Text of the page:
Indian minister resigns amid growing #MeToo movement
India's junior external affairs minister who was accused by at least 20 women of sexual harassment has resigned, vowing to challenge the accusations.
"Since I have decided to seek justice in a court of law in my personal capacity, I deem it appropriate to step down from office and challenge false accusations levied against me in a personal capacity," the news agency ANI quoted M.J. Akbar as saying in a statement on Oct. 17.
Akbar filed a criminal case against journalist Priya Ramani, the first woman to accuse him of harassment, on Oct. 15.
20 other women signed a statement offering to give their own court testimonies against him.
Akbar joined the government in July 2016 after a lengthy career as a newspaper editor in Kolkata and New Delhi.
In recent weeks, Indian actresses and writers have flooded social media with allegations of sexual harassment and assault by their superiors and colleagues.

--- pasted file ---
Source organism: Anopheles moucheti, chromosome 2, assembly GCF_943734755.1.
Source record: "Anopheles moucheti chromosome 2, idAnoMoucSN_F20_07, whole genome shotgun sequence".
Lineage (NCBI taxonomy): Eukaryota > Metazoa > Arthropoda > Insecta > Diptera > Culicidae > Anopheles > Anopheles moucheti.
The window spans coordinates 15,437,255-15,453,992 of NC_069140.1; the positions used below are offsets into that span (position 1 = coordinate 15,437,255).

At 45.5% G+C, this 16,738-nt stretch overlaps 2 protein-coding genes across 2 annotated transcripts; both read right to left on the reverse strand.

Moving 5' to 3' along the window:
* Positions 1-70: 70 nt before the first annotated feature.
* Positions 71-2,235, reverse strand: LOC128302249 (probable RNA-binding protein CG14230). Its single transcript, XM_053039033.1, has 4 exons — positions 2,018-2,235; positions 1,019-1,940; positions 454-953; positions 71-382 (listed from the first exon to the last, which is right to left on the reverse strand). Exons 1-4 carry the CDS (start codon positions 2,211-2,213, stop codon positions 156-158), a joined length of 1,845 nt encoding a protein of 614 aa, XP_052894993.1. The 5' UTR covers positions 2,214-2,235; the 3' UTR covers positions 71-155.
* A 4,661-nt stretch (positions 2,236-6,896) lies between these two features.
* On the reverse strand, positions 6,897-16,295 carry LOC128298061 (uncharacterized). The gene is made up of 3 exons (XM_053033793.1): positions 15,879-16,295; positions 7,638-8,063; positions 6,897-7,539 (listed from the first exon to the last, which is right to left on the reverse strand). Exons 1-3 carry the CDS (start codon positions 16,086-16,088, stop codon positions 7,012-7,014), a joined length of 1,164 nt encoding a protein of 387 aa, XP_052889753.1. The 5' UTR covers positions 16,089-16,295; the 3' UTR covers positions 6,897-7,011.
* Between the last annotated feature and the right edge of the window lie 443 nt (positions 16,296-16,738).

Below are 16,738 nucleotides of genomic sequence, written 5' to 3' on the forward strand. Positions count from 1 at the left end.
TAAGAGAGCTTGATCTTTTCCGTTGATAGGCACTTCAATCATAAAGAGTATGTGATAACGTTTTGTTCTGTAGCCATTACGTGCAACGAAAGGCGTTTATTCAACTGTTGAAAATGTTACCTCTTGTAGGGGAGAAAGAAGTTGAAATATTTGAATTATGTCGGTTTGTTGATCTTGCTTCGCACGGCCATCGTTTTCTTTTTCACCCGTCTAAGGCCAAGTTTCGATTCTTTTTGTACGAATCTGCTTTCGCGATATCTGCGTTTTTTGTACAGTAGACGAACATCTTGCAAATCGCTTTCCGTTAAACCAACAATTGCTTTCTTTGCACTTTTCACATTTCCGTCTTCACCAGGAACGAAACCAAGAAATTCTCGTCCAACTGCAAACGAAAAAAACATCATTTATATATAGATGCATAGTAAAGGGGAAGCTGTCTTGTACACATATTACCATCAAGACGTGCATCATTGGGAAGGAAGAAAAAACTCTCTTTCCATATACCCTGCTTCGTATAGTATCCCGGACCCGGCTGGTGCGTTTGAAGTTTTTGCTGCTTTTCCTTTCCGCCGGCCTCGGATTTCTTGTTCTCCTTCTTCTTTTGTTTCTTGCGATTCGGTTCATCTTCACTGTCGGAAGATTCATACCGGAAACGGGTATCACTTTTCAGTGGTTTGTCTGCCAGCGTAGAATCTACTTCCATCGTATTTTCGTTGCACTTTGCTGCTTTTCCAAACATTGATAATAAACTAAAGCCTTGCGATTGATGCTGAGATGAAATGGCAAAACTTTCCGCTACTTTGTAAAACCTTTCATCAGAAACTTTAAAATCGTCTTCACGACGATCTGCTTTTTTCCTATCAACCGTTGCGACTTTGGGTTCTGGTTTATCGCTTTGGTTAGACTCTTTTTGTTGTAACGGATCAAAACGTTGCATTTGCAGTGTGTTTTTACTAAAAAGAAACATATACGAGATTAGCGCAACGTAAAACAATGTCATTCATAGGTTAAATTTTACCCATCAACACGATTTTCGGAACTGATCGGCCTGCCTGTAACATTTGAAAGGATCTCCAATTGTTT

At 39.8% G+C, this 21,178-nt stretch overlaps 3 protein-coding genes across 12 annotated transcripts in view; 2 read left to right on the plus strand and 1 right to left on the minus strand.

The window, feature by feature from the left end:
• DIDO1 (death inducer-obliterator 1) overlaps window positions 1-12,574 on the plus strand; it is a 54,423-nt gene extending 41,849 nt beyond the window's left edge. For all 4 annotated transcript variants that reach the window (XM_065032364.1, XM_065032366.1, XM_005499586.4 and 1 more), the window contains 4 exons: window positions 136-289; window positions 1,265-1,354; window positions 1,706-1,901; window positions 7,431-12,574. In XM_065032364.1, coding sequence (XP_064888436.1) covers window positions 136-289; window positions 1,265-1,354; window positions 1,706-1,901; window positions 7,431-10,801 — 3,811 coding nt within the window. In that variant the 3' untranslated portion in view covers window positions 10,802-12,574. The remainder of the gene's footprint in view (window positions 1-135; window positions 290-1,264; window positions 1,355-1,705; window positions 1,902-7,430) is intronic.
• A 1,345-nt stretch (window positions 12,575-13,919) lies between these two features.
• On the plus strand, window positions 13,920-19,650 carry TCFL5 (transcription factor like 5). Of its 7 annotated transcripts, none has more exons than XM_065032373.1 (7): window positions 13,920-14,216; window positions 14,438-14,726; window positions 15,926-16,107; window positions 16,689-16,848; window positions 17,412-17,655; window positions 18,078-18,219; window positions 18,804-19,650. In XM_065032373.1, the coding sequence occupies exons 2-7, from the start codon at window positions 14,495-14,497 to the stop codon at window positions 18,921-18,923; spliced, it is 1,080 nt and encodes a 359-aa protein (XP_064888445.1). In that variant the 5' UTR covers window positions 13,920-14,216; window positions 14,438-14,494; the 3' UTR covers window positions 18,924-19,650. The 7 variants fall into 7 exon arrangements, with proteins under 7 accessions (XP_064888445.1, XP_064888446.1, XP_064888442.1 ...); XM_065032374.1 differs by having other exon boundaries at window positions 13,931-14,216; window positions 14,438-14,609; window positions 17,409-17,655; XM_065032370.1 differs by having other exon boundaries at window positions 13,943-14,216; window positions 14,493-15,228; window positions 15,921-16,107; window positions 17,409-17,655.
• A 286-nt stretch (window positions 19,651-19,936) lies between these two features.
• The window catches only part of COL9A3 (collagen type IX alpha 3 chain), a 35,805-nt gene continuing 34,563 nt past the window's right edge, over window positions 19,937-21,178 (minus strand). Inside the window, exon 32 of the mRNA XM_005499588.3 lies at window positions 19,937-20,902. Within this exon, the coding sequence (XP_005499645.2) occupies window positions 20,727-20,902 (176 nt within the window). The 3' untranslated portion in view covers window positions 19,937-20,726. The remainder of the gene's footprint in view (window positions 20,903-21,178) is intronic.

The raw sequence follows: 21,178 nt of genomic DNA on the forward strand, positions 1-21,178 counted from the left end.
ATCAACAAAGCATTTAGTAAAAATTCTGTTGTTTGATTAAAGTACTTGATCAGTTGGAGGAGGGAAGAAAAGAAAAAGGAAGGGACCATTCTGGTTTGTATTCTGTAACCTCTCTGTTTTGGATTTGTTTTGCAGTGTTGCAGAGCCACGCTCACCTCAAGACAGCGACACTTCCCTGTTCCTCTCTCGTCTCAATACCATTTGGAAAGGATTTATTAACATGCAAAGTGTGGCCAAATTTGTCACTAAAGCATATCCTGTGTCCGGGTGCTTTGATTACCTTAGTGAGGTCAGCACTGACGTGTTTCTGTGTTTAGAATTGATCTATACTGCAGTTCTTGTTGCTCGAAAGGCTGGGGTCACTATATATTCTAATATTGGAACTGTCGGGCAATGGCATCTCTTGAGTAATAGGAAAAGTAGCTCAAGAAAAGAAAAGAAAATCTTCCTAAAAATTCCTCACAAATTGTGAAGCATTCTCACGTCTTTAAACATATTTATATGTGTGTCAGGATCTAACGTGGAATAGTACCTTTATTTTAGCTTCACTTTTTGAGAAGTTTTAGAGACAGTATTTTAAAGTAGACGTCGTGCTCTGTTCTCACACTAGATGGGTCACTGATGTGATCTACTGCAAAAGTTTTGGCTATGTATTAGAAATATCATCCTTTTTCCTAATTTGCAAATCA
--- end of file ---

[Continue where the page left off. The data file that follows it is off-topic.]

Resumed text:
The #MeToo movement, which began in the United States more than a year ago in response to accusations of sexual harassment and abuse by powerful men in the entertainment industry, gained traction in India in late September after the actress Tanushree Dutta said actor Nana Patekar behaved inappropriately on the sets of a film they were shooting in 2008.
Since then, more than a dozen men in the media, entertainment, political and art worlds have been accused of offences, ranging from sexual harassment to rape.
India is traditionally a conservative country, where discussions about sex are still taboo for many and where women have long lagged behind men in workplace participation.